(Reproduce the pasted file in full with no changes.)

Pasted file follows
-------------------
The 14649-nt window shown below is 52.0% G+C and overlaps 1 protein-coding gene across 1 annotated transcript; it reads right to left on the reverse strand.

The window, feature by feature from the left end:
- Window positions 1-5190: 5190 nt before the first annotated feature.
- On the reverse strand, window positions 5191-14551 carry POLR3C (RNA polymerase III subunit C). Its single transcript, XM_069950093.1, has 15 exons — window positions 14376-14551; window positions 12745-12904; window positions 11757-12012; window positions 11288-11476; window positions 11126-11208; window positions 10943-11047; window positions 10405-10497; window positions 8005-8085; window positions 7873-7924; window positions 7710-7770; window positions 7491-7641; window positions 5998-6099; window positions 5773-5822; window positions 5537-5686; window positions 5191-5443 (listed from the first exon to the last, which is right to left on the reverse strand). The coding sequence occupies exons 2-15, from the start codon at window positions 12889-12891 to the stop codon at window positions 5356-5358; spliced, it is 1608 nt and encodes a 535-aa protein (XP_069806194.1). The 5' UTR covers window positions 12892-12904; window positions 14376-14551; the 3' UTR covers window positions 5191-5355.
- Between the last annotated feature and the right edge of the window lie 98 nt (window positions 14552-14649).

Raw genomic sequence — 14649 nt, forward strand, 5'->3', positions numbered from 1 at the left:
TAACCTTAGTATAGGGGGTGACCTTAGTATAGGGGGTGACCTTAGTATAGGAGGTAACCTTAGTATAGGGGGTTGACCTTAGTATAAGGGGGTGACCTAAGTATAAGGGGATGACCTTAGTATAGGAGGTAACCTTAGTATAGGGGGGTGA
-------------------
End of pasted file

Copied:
The 14649-nt window shown below is 52.0% G+C and overlaps 1 protein-coding gene across 1 annotated transcript; it reads right to left on the reverse strand.

The window, feature by feature from the left end:
- Window positions 1-5190: 5190 nt before the first annotated feature.
- On the reverse strand, window positions 5191-14551 carry POLR3C (RNA polymerase III subunit C). Its single transcript, XM_069950093.1, has 15 exons — window positions 14376-14551; window positions 12745-12904; window positions 11757-12012; window positions 11288-11476; window positions 11126-11208; window positions 10943-11047; window positions 10405-10497; window positions 8005-8085; window positions 7873-7924; window positions 7710-7770; window positions 7491-7641; window positions 5998-6099; window positions 5773-5822; window positions 5537-5686; window positions 5191-5443 (listed from the first exon to the last, which is right to left on the reverse strand). The coding sequence occupies exons 2-15, from the start codon at window positions 12889-12891 to the stop codon at window positions 5356-5358; spliced, it is 1608 nt and encodes a 535-aa protein (XP_069806194.1). The 5' UTR covers window positions 12892-12904; window positions 14376-14551; the 3' UTR covers window positions 5191-5355.
- Between the last annotated feature and the right edge of the window lie 98 nt (window positions 14552-14649).

Raw genomic sequence — 14649 nt, forward strand, 5'->3', positions numbered from 1 at the left:
TAACCTTAGTATAGGGGGTGACCTTAGTATAGGGGGTGACCTTAGTATAGGAGGTAACCTTAGTATAGGGGGTTGACCTTAGTATAAGGGGGTGACCTAAGTATAAGGGGATGACCTTAGTATAGGAGGTAACCTTAGTATAGGGGGGTGA